# Math Geek Mom: Sunshine

There is a classic problem from Algebra that torments many a math student. If one driver leaves New York going 150 miles an hour, and another leaves Chicago going 200 miles an hour, where do they meet? (the answer- jail; they both were arrested for speeding!) Another classic problem haunts Calculus students, in which the volume created by revolving a function around a line is calculated. It is that latter problem that I was reminded of as I watched daughter, who would soon be too big to be riding such a small animal, ride a pony last weekend.

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August 2, 2012

There is a classic problem from Algebra that torments many a math student. If one driver leaves New York going 150 miles an hour, and another leaves Chicago going 200 miles an hour, where do they meet? (the answer- jail; they both were arrested for speeding!) Another classic problem haunts Calculus students, in which the volume created by revolving a function around a line is calculated. It is that latter problem that I was reminded of as I watched daughter, who would soon be too big to be riding such a small animal, ride a pony around a circular path last weekend.

We went to a picnic last weekend held at a park that is a working farm. We went there often when my daughter was younger, and I took her there for the first time when she was in a stroller, which she needed to be able to sit up to be able to see the animals. I remember struggling to get the stroller onto a horse drawn wagon that takes visitors around the park, and of being thrilled when I managed to get it onto the wagon and point out the horses to her, all the while gasping for breath. Getting it down was more of a struggle, but we managed, and then I pushed her into the building that held the baby animals, adding my own infant to the collection of piglets, bunnies and baby sheep.

As she started to walk, taking her to the park became a little more difficult, as she liked run around and to see everything and to touch as much as she could get her hands on. I remember watching the demonstration of the Border collie rounding up sheep, and wishing that I also had someone to round her up when needed. We came back almost weekly in those days, often bringing neighborhood friends with us. I always loved the baby piglets, who, so little and pink, kind of reminded me of human babies. One summer, we rooted on the “runt” of a litter of piglets, who was so tiny that needed to be fed with a baby bottle. We were happy to learn that it was still alive at the end of the summer. This, of course, avoided the question of what happened to the pigs in the long run. After all, this was a working farm, and most of the animals were not sold to become someone’s pets. I tried to keep this truth from my daughter as much as possible, but she eventually realized that the chickens in the barn and the chicken sandwich she liked to eat had similar beginnings.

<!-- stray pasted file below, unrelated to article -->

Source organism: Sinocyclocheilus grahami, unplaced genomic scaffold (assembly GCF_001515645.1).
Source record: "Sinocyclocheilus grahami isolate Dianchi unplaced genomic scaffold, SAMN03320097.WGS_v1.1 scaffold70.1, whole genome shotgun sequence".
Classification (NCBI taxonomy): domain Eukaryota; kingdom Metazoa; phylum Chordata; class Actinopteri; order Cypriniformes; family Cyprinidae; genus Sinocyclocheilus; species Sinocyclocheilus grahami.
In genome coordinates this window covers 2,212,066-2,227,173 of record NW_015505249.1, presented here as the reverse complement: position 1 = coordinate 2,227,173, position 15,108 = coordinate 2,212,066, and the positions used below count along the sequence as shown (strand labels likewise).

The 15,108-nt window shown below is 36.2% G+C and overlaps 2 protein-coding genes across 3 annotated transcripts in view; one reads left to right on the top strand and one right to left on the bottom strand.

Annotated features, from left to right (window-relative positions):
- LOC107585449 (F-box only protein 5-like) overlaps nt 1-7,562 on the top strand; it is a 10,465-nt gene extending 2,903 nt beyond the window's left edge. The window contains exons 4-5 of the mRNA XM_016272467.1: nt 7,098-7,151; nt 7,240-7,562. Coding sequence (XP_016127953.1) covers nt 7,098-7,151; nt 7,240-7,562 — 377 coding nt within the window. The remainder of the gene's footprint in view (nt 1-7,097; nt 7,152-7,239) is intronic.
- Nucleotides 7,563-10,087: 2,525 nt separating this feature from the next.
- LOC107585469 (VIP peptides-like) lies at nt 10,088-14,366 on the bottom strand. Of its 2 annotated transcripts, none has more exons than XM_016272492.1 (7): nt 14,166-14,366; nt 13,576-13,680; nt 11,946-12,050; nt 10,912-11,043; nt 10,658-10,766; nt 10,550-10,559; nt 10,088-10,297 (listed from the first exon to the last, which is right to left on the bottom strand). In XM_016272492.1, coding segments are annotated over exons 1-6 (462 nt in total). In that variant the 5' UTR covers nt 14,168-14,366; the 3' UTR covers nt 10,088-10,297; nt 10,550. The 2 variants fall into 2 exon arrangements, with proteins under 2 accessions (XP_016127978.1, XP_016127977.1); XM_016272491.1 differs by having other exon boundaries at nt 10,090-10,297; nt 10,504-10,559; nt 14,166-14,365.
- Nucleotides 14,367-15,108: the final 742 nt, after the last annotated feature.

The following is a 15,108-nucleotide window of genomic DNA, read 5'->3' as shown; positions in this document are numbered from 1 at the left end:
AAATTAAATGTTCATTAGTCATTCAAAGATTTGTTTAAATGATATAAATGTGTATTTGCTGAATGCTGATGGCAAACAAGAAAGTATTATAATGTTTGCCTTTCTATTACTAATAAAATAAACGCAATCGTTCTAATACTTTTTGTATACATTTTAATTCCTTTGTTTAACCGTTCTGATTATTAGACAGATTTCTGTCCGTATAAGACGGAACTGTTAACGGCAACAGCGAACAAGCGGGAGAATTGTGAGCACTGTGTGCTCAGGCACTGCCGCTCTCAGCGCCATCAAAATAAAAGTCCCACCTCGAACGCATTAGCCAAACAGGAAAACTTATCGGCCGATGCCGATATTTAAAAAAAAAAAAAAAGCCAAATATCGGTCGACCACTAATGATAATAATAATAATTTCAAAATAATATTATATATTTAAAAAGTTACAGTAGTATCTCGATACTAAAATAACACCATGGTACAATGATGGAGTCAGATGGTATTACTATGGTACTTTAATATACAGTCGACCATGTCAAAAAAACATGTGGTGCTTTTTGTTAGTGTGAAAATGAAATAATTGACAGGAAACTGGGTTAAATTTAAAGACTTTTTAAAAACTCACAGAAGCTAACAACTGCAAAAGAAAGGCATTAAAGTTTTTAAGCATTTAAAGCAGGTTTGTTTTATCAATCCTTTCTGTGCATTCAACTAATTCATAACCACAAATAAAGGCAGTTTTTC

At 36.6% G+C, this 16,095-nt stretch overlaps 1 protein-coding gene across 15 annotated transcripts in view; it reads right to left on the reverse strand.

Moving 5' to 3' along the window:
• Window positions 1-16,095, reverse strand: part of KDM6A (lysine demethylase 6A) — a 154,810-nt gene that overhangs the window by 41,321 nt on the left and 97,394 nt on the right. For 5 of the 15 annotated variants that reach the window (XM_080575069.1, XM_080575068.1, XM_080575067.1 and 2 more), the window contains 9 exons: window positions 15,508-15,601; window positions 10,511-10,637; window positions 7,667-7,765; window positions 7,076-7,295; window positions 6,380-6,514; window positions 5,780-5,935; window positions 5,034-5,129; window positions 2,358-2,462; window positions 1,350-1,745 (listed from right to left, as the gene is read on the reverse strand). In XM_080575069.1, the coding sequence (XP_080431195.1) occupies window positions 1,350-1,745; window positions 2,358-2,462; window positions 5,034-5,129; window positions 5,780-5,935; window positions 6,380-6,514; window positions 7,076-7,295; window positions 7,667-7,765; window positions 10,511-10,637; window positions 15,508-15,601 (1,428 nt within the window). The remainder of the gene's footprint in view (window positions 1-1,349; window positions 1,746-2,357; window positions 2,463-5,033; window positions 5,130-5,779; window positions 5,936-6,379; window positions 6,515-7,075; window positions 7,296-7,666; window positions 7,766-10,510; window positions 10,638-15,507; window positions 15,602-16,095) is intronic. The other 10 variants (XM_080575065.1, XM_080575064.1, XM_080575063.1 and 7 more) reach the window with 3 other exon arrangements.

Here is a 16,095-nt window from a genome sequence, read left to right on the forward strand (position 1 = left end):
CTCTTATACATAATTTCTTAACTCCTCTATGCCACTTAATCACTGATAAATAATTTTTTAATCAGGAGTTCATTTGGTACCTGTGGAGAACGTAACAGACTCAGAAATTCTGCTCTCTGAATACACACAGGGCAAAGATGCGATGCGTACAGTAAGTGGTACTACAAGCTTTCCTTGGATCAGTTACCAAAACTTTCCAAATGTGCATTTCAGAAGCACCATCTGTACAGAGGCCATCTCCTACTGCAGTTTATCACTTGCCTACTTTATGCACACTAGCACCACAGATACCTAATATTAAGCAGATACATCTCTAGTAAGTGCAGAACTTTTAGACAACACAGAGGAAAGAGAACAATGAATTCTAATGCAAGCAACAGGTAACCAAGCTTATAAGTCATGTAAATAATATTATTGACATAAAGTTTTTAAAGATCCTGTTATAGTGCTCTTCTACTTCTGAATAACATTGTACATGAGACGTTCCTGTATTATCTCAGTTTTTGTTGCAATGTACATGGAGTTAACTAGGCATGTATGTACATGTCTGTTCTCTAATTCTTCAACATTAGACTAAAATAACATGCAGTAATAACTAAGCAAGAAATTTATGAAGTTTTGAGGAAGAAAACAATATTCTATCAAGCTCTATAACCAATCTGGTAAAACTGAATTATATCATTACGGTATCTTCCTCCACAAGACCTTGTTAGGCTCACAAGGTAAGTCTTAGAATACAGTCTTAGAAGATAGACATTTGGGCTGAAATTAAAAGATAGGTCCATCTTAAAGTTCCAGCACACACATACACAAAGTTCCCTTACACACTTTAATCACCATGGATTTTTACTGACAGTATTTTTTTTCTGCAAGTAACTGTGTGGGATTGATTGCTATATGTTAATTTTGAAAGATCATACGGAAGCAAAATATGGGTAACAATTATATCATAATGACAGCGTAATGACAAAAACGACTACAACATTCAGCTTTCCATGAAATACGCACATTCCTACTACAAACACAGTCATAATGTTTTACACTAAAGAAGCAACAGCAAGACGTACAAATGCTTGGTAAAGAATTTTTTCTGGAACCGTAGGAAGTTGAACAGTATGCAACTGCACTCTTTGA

It was at this park that she took her first ride on a pony. She was only about three years old, and I thought she would surely fall off. Instead, she sat up straight and held on, looking ahead with a regal expression on her face as the pony took a one dollar per minute walk around a path. It took investigating the possibility of horseback riding lessons to convince me that the price of a pony ride was really not as expensive as it seemed.

That first pony had hair the same color as her own, and its tail matched, in some ways, the ponytail she wore on her head. The pony was named “Sunshine”, and when we went back to the farm a few weeks later, we were able to find it in a stall in the barn. With a little girl sound to her voice, and pronunciation that hinted of future struggles with language, my daughter happily greeted her old friend. “Hello, Sunchine. I’m back!” We always made a point of letting her ride Sunshine whenever we went to the park, and, if Sunshine was not available, we would let her ride one of its cousin ponies.

Last week, as the party wound down, my daughter asked me if we could go see the horses. So we went back to the farm that had been the site of so many lazy afternoons with my daughter in her first few years. We rode the horse drawn wagon, which was now much easier to climb onto, and visited the barn, where the baby animals were growing up. There were no piglets this time, but she had enough knowledge now to explain to me that they were probably in the belly of the big mother pig, who might actually be one of the baby pigs we had seen a year earlier.

I found myself growing sad as we made our way through the park, as I knew that I would probably not come back for a while. She was really getting too old to be entertained by the park anymore, and she had started to become more interested in other things, such as hanging out with her friends.

Still, in the minutes before we left, we took a detour as she took one last walk around the pony path on her old friend, Sunshine.

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